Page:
Cleanroom gloves are worn throughout the electronic, aerospace, solar, medical device and pharmaceutical industries to protect products from contamination during manufacturing. Nitrile cleanroom gloves are a popular choice. Compared with latex gloves, nitrile gloves offer better abrasion resistance and therefore less particulate shedding. They provide excellent biohazard protection, and can be laundered to deliver the lowest particle and extractable levels.
Cleanroom gloves, along with other cleanroom garments, are worn to protect the product or process from particle contamination caused by the shedding of human skin. So the gloves themselves should have low airborne and liquid-borne particle contamination. Particulates can arise during the manufacturing process, and glove manufacturers routinely test in order to trace and reduce sources of contamination.
The lowest contamination levels are obtained through multiple rinses in deionized water, followed by drying cycles in HEPA filtered driers. To ensure the gloves stay very clean, they are then sorted and packed in double polyethylene bags in an ISO 5 or 4 cleanroom environment.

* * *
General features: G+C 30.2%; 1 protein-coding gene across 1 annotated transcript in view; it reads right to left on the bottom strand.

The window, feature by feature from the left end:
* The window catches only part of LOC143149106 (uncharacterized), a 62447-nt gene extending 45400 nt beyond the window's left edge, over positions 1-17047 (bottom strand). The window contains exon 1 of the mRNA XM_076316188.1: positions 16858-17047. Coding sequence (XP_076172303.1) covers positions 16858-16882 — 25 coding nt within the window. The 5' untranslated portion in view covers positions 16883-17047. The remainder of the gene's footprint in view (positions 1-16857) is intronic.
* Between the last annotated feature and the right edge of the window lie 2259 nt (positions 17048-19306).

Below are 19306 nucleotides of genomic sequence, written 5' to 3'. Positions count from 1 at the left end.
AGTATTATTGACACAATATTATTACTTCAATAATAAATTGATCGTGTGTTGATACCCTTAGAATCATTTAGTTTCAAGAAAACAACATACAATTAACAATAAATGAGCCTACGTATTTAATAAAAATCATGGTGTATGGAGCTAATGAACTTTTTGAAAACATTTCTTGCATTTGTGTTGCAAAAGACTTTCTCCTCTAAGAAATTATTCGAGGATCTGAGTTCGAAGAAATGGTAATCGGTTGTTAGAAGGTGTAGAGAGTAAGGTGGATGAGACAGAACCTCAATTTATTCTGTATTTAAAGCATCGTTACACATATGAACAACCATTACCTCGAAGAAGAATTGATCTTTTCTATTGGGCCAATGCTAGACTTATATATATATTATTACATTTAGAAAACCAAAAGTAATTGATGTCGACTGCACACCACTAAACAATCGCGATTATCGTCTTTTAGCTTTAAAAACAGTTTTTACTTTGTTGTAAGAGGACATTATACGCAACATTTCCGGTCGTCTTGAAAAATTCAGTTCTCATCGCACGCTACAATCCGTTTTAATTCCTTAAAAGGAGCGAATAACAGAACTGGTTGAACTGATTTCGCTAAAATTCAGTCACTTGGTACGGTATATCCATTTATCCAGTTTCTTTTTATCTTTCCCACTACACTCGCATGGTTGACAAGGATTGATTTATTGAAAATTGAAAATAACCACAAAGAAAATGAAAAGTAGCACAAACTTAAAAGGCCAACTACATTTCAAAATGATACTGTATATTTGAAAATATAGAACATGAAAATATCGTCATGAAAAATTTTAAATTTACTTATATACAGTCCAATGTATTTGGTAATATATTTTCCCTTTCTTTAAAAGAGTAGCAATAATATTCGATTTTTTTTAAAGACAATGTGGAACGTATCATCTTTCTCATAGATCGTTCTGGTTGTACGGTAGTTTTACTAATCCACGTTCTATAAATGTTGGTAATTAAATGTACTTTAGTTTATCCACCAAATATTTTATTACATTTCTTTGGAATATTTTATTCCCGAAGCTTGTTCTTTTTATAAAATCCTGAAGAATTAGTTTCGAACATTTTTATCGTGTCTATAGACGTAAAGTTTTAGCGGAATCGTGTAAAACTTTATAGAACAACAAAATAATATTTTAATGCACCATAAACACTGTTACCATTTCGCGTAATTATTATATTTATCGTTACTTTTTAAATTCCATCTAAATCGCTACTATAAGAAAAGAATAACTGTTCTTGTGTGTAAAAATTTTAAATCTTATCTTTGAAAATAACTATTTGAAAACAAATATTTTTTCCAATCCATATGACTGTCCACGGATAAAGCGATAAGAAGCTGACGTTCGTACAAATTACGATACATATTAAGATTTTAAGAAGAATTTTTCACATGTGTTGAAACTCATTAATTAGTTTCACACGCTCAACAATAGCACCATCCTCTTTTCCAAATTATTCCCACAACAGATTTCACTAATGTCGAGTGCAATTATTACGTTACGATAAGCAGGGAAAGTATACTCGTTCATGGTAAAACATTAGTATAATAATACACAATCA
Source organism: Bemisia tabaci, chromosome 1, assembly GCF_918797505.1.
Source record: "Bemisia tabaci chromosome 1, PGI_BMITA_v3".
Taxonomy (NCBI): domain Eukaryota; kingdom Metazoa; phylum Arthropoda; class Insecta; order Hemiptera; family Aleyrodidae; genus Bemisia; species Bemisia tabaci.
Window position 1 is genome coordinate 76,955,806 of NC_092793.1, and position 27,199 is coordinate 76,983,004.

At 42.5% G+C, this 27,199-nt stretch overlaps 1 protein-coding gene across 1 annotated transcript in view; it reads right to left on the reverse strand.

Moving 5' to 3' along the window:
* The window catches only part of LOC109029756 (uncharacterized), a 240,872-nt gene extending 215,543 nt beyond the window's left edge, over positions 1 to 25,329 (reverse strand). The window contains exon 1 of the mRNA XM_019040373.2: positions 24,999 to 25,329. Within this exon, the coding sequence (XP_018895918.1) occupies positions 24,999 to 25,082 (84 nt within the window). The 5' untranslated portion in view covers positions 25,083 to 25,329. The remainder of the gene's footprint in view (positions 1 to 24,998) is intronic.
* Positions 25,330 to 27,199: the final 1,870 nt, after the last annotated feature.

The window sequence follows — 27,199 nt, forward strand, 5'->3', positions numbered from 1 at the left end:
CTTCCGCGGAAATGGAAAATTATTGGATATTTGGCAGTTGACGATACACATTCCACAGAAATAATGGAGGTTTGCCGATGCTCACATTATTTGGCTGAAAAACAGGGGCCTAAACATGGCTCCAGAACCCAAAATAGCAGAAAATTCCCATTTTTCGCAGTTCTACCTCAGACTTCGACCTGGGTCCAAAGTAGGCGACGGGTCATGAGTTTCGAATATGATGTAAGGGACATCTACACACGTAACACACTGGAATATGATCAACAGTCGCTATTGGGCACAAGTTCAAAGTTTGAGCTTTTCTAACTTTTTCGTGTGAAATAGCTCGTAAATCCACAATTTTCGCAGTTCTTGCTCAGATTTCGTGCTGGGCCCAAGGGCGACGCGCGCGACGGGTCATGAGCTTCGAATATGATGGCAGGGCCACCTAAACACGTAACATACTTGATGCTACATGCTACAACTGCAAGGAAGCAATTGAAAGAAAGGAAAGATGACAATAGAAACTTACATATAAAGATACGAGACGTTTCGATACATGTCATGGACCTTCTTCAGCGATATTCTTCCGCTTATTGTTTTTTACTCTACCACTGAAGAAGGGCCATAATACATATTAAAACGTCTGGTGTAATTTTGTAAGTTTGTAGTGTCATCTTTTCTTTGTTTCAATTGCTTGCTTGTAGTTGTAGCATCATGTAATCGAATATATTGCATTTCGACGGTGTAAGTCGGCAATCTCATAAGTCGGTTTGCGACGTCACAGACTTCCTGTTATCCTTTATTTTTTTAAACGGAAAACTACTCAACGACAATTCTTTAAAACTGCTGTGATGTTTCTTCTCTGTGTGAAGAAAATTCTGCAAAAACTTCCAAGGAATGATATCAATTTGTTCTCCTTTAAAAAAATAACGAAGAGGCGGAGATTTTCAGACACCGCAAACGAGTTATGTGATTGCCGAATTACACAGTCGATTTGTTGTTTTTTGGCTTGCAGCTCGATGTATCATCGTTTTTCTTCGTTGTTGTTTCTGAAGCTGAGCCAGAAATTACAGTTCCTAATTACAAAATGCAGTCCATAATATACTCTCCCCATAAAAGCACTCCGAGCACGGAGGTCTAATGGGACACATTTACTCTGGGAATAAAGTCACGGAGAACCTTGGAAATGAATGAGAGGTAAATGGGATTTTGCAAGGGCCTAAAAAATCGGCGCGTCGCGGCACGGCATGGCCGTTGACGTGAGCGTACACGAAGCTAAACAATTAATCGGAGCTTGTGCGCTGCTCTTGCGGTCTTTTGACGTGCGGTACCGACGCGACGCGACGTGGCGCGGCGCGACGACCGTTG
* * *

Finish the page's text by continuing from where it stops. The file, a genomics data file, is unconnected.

Ionic extractables are traces of elements that can leach out of a glove and harm the product being manufactured. They include elements such as calcium, chloride, sodium, silicon, sulfites and zinc. The type, mobility and amount of ion extractables can seriously affect the manufacturing process. In the semiconductor industry, ions like sodium can induce conduction and low field breakdown in devices. In disk drive manufacturing, chlorides can cause corrosion.
Testing for inorganic ions present on a glove’s surface include using an ion chromatograph and Couple Plasma, Flame-AA or GF-AA in accordance with ASTM guidelines. It’s important to note that in this stringent test the extractable levels are much higher than ion transfer under normal, dry glove use.
Cleanroom Gloves – Selection Criteria
Cleanroom requirements vary from one manufacturer to another, even within the same industry. When selecting cleanroom gloves, the particle levels should match the cleanroom environment. The extractables should be as low as possible, but taken in consideration with the glove’s overall barrier properties, such as AQL, or pinhole rate. A glove with impressively low extractables, but with a high pinhole rate will not keep the manufacturing environment as clean as a glove with a lower AQL.
What is most important for your cleanroom application (particles, extractables, grip, ergonomics) and why? Share your comments below.